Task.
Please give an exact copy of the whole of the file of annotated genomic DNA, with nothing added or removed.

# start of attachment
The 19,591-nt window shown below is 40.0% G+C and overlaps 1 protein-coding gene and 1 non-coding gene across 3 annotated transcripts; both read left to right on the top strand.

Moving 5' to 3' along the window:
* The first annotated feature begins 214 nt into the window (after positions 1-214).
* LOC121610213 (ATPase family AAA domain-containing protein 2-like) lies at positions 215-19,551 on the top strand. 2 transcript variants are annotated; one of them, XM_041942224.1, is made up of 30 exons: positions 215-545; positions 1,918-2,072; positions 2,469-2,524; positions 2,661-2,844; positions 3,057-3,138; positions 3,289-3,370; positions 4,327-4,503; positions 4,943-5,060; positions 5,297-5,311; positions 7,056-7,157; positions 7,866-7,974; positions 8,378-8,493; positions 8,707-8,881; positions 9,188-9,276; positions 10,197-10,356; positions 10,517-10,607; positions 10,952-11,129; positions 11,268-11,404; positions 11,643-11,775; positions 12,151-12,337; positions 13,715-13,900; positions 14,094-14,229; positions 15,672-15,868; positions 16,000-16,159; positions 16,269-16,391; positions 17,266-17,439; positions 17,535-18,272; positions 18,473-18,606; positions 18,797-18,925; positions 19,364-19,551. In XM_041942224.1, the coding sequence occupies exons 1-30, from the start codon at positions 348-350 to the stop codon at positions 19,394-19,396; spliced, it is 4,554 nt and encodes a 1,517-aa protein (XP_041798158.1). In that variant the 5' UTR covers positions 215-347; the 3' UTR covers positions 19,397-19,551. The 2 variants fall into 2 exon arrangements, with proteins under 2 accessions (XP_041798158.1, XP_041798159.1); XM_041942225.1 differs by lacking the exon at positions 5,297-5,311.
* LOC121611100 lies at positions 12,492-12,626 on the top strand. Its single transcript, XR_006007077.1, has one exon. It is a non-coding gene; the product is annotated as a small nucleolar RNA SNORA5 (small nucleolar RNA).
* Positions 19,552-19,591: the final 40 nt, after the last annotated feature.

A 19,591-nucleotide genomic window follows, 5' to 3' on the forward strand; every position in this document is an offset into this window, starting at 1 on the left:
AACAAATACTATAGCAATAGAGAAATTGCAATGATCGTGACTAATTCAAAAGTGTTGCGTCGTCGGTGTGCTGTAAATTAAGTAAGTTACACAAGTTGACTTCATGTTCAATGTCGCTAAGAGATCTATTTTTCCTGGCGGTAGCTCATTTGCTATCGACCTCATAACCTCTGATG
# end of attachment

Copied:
The 19,591-nt window shown below is 40.0% G+C and overlaps 1 protein-coding gene and 1 non-coding gene across 3 annotated transcripts; both read left to right on the top strand.

Moving 5' to 3' along the window:
* The first annotated feature begins 214 nt into the window (after positions 1-214).
* LOC121610213 (ATPase family AAA domain-containing protein 2-like) lies at positions 215-19,551 on the top strand. 2 transcript variants are annotated; one of them, XM_041942224.1, is made up of 30 exons: positions 215-545; positions 1,918-2,072; positions 2,469-2,524; positions 2,661-2,844; positions 3,057-3,138; positions 3,289-3,370; positions 4,327-4,503; positions 4,943-5,060; positions 5,297-5,311; positions 7,056-7,157; positions 7,866-7,974; positions 8,378-8,493; positions 8,707-8,881; positions 9,188-9,276; positions 10,197-10,356; positions 10,517-10,607; positions 10,952-11,129; positions 11,268-11,404; positions 11,643-11,775; positions 12,151-12,337; positions 13,715-13,900; positions 14,094-14,229; positions 15,672-15,868; positions 16,000-16,159; positions 16,269-16,391; positions 17,266-17,439; positions 17,535-18,272; positions 18,473-18,606; positions 18,797-18,925; positions 19,364-19,551. In XM_041942224.1, the coding sequence occupies exons 1-30, from the start codon at positions 348-350 to the stop codon at positions 19,394-19,396; spliced, it is 4,554 nt and encodes a 1,517-aa protein (XP_041798158.1). In that variant the 5' UTR covers positions 215-347; the 3' UTR covers positions 19,397-19,551. The 2 variants fall into 2 exon arrangements, with proteins under 2 accessions (XP_041798158.1, XP_041798159.1); XM_041942225.1 differs by lacking the exon at positions 5,297-5,311.
* LOC121611100 lies at positions 12,492-12,626 on the top strand. Its single transcript, XR_006007077.1, has one exon. It is a non-coding gene; the product is annotated as a small nucleolar RNA SNORA5 (small nucleolar RNA).
* Positions 19,552-19,591: the final 40 nt, after the last annotated feature.

A 19,591-nucleotide genomic window follows, 5' to 3' on the forward strand; every position in this document is an offset into this window, starting at 1 on the left:
AACAAATACTATAGCAATAGAGAAATTGCAATGATCGTGACTAATTCAAAAGTGTTGCGTCGTCGGTGTGCTGTAAATTAAGTAAGTTACACAAGTTGACTTCATGTTCAATGTCGCTAAGAGATCTATTTTTCCTGGCGGTAGCTCATTTGCTATCGACCTCATAACCTCTGATG